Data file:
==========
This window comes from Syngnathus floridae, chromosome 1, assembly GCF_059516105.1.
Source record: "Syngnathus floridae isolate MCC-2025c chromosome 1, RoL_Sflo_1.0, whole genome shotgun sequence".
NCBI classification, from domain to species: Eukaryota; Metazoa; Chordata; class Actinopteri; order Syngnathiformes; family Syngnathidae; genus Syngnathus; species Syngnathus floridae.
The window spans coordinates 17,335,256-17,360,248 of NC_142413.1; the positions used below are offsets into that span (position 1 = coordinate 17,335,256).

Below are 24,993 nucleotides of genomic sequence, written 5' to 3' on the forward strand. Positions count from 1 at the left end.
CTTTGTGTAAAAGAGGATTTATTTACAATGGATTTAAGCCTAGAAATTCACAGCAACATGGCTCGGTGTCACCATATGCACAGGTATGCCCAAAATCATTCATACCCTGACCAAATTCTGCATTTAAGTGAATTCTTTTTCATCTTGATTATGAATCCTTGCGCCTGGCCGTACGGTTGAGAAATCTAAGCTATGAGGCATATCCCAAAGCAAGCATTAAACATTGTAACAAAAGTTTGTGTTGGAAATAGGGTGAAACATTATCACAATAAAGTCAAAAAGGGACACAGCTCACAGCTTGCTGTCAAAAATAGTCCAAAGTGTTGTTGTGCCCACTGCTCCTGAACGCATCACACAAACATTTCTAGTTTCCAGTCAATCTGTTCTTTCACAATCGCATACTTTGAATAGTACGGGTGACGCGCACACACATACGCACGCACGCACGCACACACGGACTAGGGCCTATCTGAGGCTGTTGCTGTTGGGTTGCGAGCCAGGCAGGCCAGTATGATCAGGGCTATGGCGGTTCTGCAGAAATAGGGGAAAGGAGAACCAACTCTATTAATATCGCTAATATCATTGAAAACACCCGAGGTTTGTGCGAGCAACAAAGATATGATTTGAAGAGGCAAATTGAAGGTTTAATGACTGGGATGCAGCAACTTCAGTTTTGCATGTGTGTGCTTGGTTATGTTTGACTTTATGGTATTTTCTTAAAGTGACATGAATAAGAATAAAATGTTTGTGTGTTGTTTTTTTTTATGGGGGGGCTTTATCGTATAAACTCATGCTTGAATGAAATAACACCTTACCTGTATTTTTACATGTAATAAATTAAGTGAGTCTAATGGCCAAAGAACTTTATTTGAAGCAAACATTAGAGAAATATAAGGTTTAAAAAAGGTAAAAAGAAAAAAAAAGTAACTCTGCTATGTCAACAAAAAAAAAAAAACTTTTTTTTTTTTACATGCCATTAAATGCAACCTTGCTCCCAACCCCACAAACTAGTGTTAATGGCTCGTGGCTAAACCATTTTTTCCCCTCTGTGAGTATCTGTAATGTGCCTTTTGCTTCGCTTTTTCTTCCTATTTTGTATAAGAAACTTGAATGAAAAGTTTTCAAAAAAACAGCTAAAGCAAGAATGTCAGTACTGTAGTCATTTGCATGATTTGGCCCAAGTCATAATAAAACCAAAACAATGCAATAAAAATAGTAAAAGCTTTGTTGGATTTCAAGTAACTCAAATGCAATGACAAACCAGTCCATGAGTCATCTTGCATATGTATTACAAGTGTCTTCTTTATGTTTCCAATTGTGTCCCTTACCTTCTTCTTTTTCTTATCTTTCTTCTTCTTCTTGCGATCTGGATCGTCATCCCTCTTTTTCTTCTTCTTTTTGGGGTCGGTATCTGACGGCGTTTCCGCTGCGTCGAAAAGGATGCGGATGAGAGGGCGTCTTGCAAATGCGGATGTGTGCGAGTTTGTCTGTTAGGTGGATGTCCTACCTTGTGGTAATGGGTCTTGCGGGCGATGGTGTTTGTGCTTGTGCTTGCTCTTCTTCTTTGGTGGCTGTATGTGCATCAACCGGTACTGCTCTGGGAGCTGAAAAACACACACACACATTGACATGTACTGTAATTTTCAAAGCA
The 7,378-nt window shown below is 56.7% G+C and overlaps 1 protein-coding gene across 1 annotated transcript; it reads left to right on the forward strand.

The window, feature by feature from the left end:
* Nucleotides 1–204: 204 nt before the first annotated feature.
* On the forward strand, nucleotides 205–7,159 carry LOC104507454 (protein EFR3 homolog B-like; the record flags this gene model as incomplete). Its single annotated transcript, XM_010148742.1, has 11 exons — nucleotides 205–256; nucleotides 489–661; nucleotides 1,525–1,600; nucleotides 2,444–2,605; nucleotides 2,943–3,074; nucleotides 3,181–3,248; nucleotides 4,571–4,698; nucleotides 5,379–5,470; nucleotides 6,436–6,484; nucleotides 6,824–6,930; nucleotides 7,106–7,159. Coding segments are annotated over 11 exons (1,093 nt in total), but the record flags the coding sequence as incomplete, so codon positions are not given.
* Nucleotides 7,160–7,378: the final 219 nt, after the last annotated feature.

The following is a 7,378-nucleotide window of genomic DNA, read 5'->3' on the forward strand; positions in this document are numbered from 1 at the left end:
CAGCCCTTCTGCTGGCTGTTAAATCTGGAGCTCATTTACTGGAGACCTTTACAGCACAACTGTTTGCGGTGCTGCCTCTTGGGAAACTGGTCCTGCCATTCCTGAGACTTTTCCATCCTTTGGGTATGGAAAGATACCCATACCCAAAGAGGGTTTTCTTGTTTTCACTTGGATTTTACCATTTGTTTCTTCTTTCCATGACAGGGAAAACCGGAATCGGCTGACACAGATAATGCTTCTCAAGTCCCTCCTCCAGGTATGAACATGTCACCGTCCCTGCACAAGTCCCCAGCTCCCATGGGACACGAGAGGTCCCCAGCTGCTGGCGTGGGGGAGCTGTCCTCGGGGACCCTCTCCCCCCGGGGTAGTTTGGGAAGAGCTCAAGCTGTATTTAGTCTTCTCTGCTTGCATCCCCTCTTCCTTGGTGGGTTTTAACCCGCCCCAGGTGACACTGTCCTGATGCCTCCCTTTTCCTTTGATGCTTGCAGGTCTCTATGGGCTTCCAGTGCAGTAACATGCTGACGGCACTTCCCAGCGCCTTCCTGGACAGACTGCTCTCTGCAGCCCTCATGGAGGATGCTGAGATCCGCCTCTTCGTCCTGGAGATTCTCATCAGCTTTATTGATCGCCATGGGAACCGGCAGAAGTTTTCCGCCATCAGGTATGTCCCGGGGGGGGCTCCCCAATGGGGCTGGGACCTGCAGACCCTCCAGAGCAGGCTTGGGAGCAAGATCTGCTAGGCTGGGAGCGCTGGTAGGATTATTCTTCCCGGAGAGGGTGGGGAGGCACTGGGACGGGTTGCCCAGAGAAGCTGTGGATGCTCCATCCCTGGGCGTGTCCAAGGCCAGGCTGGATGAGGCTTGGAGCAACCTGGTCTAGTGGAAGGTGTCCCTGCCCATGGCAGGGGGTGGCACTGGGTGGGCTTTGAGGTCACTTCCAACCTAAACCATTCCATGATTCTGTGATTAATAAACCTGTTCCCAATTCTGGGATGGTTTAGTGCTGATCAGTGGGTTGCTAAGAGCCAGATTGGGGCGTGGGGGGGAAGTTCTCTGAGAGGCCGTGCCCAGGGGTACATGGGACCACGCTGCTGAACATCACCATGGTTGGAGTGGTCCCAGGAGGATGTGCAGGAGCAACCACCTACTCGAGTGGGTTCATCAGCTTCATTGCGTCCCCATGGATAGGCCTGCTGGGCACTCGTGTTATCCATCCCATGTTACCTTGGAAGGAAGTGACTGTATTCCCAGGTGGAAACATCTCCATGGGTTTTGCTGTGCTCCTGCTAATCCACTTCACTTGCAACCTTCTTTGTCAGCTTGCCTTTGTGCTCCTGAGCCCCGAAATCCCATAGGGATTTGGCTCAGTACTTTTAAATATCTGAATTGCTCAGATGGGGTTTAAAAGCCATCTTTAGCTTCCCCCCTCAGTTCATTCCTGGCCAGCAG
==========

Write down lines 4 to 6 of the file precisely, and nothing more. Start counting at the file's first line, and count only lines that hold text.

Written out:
The window spans coordinates 17,335,256-17,360,248 of NC_142413.1; the positions used below are offsets into that span (position 1 = coordinate 17,335,256).

Below are 24,993 nucleotides of genomic sequence, written 5' to 3' on the forward strand. Positions count from 1 at the left end.
CTTTGTGTAAAAGAGGATTTATTTACAATGGATTTAAGCCTAGAAATTCACAGCAACATGGCTCGGTGTCACCATATGCACAGGTATGCCCAAAATCATTCATACCCTGACCAAATTCTGCATTTAAGTGAATTCTTTTTCATCTTGATTATGAATCCTTGCGCCTGGCCGTACGGTTGAGAAATCTAAGCTATGAGGCATATCCCAAAGCAAGCATTAAACATTGTAACAAAAGTTTGTGTTGGAAATAGGGTGAAACATTATCACAATAAAGTCAAAAAGGGACACAGCTCACAGCTTGCTGTCAAAAATAGTCCAAAGTGTTGTTGTGCCCACTGCTCCTGAACGCATCACACAAACATTTCTAGTTTCCAGTCAATCTGTTCTTTCACAATCGCATACTTTGAATAGTACGGGTGACGCGCACACACATACGCACGCACGCACGCACACACGGACTAGGGCCTATCTGAGGCTGTTGCTGTTGGGTTGCGAGCCAGGCAGGCCAGTATGATCAGGGCTATGGCGGTTCTGCAGAAATAGGGGAAAGGAGAACCAACTCTATTAATATCGCTAATATCATTGAAAACACCCGAGGTTTGTGCGAGCAACAAAGATATGATTTGAAGAGGCAAATTGAAGGTTTAATGACTGGGATGCAGCAACTTCAGTTTTGCATGTGTGTGCTTGGTTATGTTTGACTTTATGGTATTTTCTTAAAGTGACATGAATAAGAATAAAATGTTTGTGTGTTGTTTTTTTTTATGGGGGGGCTTTATCGTATAAACTCATGCTTGAATGAAATAACACCTTACCTGTATTTTTACATGTAATAAATTAAGTGAGTCTAATGGCCAAAGAACTTTATTTGAAGCAAACATTAGAGAAATATAAGGTTTAAAAAAGGTAAAAAGAAAAAAAAAGTAACTCTGCTATGTCAACAAAAAAAAAAAAACTTTTTTTTTTTTACATGCCATTAAATGCAACCTTGCTCCCAACCCCACAAACTAGTGTTAATGGCTCGTGGCTAAACCATTTTTTCCCCTCTGTGAGTATCTGTAATGTGCCTTTTGCTTCGCTTTTTCTTCCTATTTTGTATAAGAAACTTGAATGAAAAGTTTTCAAAAAAACAGCTAAAGCAAGAATGTCAGTACTGTAGTCATTTGCATGATTTGGCCCAAGTCATAATAAAACCAAAACAATGCAATAAAAATAGTAAAAGCTTTGTTGGATTTCAAGTAACTCAAATGCAATGACAAACCAGTCCATGAGTCATCTTGCATATGTATTACAAGTGTCTTCTTTATGTTTCCAATTGTGTCCCTTACCTTCTTCTTTTTCTTATCTTTCTTCTTCTTCTTGCGATCTGGATCGTCATCCCTCTTTTTCTTCTTCTTTTTGGGGTCGGTATCTGACGGCGTTTCCGCTGCGTCGAAAAGGATGCGGATGAGAGGGCGTCTTGCAAATGCGGATGTGTGCGAGTTTGTCTGTTAGGTGGATGTCCTACCTTGTGGTAATGGGTCTTGCGGGCGATGGTGTTTGTGCTTGTGCTTGCTCTTCTTCTTTGGTGGCTGTATGTGCATCAACCGGTACTGCTCTGGGAGCTGAAAAACACACACACACATTGACATGTACTGTAATTTTCAAAGCA